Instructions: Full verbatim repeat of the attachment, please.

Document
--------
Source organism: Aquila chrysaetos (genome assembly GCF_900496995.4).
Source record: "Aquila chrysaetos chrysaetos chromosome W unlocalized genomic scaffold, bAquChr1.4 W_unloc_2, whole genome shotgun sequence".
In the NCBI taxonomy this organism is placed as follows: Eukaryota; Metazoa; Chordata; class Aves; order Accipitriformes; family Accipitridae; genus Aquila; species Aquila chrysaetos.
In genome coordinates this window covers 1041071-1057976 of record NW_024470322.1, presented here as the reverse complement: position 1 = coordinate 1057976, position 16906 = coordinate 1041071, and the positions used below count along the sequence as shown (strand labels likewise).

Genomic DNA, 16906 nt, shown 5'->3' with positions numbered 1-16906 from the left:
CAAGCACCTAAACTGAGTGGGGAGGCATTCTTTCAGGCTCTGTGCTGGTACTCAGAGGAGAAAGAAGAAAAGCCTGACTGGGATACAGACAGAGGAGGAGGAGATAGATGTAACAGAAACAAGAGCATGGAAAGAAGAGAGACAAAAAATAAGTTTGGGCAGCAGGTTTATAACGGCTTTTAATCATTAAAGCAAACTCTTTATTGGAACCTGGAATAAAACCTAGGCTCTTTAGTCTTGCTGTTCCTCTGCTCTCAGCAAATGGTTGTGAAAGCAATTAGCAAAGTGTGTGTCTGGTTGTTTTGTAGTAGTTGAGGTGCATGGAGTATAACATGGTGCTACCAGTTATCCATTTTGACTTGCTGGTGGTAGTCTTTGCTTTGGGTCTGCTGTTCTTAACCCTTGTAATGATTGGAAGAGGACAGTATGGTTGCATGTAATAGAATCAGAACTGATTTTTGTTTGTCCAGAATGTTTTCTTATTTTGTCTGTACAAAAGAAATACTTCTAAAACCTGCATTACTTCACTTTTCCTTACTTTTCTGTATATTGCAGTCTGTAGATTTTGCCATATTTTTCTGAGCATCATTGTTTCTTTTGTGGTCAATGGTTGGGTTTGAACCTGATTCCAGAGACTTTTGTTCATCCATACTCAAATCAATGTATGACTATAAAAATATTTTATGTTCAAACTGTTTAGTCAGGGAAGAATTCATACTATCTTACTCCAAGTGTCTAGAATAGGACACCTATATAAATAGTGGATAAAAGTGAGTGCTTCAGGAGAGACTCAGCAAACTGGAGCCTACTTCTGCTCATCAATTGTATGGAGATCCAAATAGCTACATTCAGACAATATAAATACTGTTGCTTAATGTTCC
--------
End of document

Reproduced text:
Source organism: Aquila chrysaetos (genome assembly GCF_900496995.4).
Source record: "Aquila chrysaetos chrysaetos chromosome W unlocalized genomic scaffold, bAquChr1.4 W_unloc_2, whole genome shotgun sequence".
In the NCBI taxonomy this organism is placed as follows: Eukaryota; Metazoa; Chordata; class Aves; order Accipitriformes; family Accipitridae; genus Aquila; species Aquila chrysaetos.
In genome coordinates this window covers 1041071-1057976 of record NW_024470322.1, presented here as the reverse complement: position 1 = coordinate 1057976, position 16906 = coordinate 1041071, and the positions used below count along the sequence as shown (strand labels likewise).

Genomic DNA, 16906 nt, shown 5'->3' with positions numbered 1-16906 from the left:
CAAGCACCTAAACTGAGTGGGGAGGCATTCTTTCAGGCTCTGTGCTGGTACTCAGAGGAGAAAGAAGAAAAGCCTGACTGGGATACAGACAGAGGAGGAGGAGATAGATGTAACAGAAACAAGAGCATGGAAAGAAGAGAGACAAAAAATAAGTTTGGGCAGCAGGTTTATAACGGCTTTTAATCATTAAAGCAAACTCTTTATTGGAACCTGGAATAAAACCTAGGCTCTTTAGTCTTGCTGTTCCTCTGCTCTCAGCAAATGGTTGTGAAAGCAATTAGCAAAGTGTGTGTCTGGTTGTTTTGTAGTAGTTGAGGTGCATGGAGTATAACATGGTGCTACCAGTTATCCATTTTGACTTGCTGGTGGTAGTCTTTGCTTTGGGTCTGCTGTTCTTAACCCTTGTAATGATTGGAAGAGGACAGTATGGTTGCATGTAATAGAATCAGAACTGATTTTTGTTTGTCCAGAATGTTTTCTTATTTTGTCTGTACAAAAGAAATACTTCTAAAACCTGCATTACTTCACTTTTCCTTACTTTTCTGTATATTGCAGTCTGTAGATTTTGCCATATTTTTCTGAGCATCATTGTTTCTTTTGTGGTCAATGGTTGGGTTTGAACCTGATTCCAGAGACTTTTGTTCATCCATACTCAAATCAATGTATGACTATAAAAATATTTTATGTTCAAACTGTTTAGTCAGGGAAGAATTCATACTATCTTACTCCAAGTGTCTAGAATAGGACACCTATATAAATAGTGGATAAAAGTGAGTGCTTCAGGAGAGACTCAGCAAACTGGAGCCTACTTCTGCTCATCAATTGTATGGAGATCCAAATAGCTACATTCAGACAATATAAATACTGTTGCTTAATGTTCC